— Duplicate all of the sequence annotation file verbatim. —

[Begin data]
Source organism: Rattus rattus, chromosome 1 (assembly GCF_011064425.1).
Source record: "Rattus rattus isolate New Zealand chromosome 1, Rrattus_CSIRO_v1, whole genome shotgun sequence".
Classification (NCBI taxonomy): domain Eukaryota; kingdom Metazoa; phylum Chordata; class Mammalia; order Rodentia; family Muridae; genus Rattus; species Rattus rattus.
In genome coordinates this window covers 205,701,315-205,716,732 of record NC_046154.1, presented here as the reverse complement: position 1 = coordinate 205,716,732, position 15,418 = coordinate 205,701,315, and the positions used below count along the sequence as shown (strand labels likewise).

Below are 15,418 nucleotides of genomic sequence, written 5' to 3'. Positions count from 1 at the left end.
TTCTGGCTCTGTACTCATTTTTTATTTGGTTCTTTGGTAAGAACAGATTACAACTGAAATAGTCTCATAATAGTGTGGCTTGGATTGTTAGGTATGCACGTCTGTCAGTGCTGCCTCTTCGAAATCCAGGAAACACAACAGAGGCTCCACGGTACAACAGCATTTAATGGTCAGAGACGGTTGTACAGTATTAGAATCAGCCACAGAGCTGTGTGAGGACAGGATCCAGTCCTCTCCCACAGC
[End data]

Source organism: Rattus rattus, chromosome 1 (assembly GCF_011064425.1).
Source record: "Rattus rattus isolate New Zealand chromosome 1, Rrattus_CSIRO_v1, whole genome shotgun sequence".
Classification (NCBI taxonomy): domain Eukaryota; kingdom Metazoa; phylum Chordata; class Mammalia; order Rodentia; family Muridae; genus Rattus; species Rattus rattus.
In genome coordinates this window covers 205,701,315-205,716,732 of record NC_046154.1, presented here as the reverse complement: position 1 = coordinate 205,716,732, position 15,418 = coordinate 205,701,315, and the positions used below count along the sequence as shown (strand labels likewise).

Below are 15,418 nucleotides of genomic sequence, written 5' to 3'. Positions count from 1 at the left end.
TTCTGGCTCTGTACTCATTTTTTATTTGGTTCTTTGGTAAGAACAGATTACAACTGAAATAGTCTCATAATAGTGTGGCTTGGATTGTTAGGTATGCACGTCTGTCAGTGCTGCCTCTTCGAAATCCAGGAAACACAACAGAGGCTCCACGGTACAACAGCATTTAATGGTCAGAGACGGTTGTACAGTATTAGAATCAGCCACAGAGCTGTGTGAGGACAGGATCCAGTCCTCTCCCACAGC